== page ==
Thursday, May 22 (continued)
Photos in this post are scenes around our camp near Salina, Utah.
There goes Del, checkin’ the chickens.
I’m at my laptop looking out the back window when I see him go by. Suddenly circuits fire in my brain. Yes, that’s what I’ll do! I’ll ask him. He’s a local. He’ll know.
I watch until the pick-up turns around and heads back this way.
Then I dash outside and stand at the fence as if waiting for a bus.
Del stops the truck and says, “Hi!” His son, Reg, is with him. Reg works at the correctional center in Gunnison.
Reg answers. “Not so good. We lost another two.”
“Oh, I’m sorry. Do you still think it’s a coyote?
“We don’t know,” Del replies. “I can’t see how a coyote is getting inside that pen.”
We chat for a while.
Del has driven about a hundred miles over the past few days, going to cemeteries to place flags on the graves of veterans for Memorial Day. He and Reg finished the flags today. The two of them are going up to Fish Lake with the grandsons this weekend to do some night-fishing for splake.
(A splake is a hybrid of two fish species resulting from the crossing of a male speckled trout and a female lake trout.)
“Maybe you guys can help me. I’ve had my trailer since August of 2011 and I’ve driven it around the West ever since. I’m told I need to have the wheels greased. You know, have someone look at the bearings, the cups and cones and all that.”
Del smiles as I continue. “Where’s a good place around here to have that done?”
“The Sinclair station in town,” he states without hesitation. “Don’s Sinclair.”
“Oh, great! I knew it’d be a good idea to ask a local.”
Quickly I put Bridget and Spike inside the Best Little Trailer, shutting the door with a promise to return. Reg walks up the lane to the cabin while Del drives around and picks me up.
The first structure we come to is an outhouse in a small clearing.
Of course it has a crescent moon cut into the door.
“That’s the first thing we built out here.”
“Darn! I shoulda’ brought my camera!”
We pull up to the cabin. “Oh, look at that! I love it!” I exclaim as I climb out of the truck.
I touch the bark on the rough, porch columns.
“It’s perfect! I wish I had my camera! I love how you did this!”
“You can come back and take pictures,” Del suggests mildly.
“I think Sue wants your cabin, Reg.”
Del explains the construction they used is called cordwood.
Later I look it up online and find this definition:
Cordwood masonry or what is sometimes called “stackwall” or “stovewood” is a form of house construction that consists of laying whole or split wood, width-wise in a bed of mortar. When looking at a cordwood wall, log ends are the only part of the wood that are visible. The wood actually rests on two mortar beds that are each about 4″ thick – one mortar bed is the outside of the wall and the other bed is the inside wall. — cordwood.com
Del and Reg obtained a permit to cut the logs.
Each log is sixteen inches long. The exterior and interior walls are four inches thick of cement, leaving an eight-inch air space between. It’s a snug cabin.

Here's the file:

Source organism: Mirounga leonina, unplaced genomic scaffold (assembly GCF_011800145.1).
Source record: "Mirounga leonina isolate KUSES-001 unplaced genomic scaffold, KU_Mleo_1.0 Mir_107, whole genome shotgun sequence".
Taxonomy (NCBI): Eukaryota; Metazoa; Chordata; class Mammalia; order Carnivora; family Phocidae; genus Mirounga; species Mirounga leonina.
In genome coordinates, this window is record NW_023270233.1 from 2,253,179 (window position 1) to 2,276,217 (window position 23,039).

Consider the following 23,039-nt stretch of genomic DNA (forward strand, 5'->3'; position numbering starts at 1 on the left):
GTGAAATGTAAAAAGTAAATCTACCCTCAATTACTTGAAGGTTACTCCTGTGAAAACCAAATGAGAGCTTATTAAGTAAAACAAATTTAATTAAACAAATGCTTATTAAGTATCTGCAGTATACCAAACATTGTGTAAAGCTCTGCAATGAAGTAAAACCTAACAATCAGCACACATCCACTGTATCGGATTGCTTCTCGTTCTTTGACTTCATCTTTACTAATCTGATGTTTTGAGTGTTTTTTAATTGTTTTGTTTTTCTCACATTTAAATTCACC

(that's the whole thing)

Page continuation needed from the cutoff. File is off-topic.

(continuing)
Del reads my mind and opens the door.
“C’mon inside,” he says.
The dimensions of the cabin are about 13 ft. by 20 ft. Directly inside the door is a round table with a red checkered tablecloth and four curved, rustic benches. “I made those,” Del points out proudly.
To the left is a kitchen counter, sink and appliances under the window. In the back left corner sits a black wood stove. In between, against the left wall, is a dresser. A bunk bed covered with a Mexican blanket is against the right wall. A shelf runs around the room at the eaves.
Everything is simple in design and functional with no excess space.
The log ends that polka-dot the walls, the plank flooring, the exposed beams of the ceiling, and the bright colors of the tablecloth and blanket make a very cozy abode.
We go outside and walk around the side of the cabin.
I joke around with Del and Reg, acting as if this is my cabin. I show them where the roses will go.
“Oh, no,” Del responds. “No roses. This is Reg’s man cave.” Reg laughs. “We can’t have any roses around here!”
On the short ride back to the campsite, I ask Del another question.
I don’t know what prompts me to ask it.
“Am I right calling the creek Ivie Creek?”
“Yeah, that’s what it says on maps, but we don’t call it that. We call it Grove Creek and the other fork up above is North Creek.” He pauses a moment and continues. “My great-great-grandfather was killed by an Ivie.”
“Really!” I respond, surprised at this revelation.
“Yep, took a big stick out of the fire and hit him on the head with it. That’s why we don’t call it Ivie Creek. It’s Grove Creek.”
“My people were the early ones that came here. We’re Morman, you see. I’m the youngest son of the youngest son of the youngest son. When Joseph Smith was assassinated in the jail, it was my great-great-grandad’s wagon that carried him away.”
I remark that I’m not Mormon but I respect the way Mormons conduct themselves and their values. “I feel very safe here.”
I respect these two men, father and son, who build together, who check chickens and night-fish and place flags on graves together, and who, without hesitation and in good spirit, befriend a temporary neighb0r.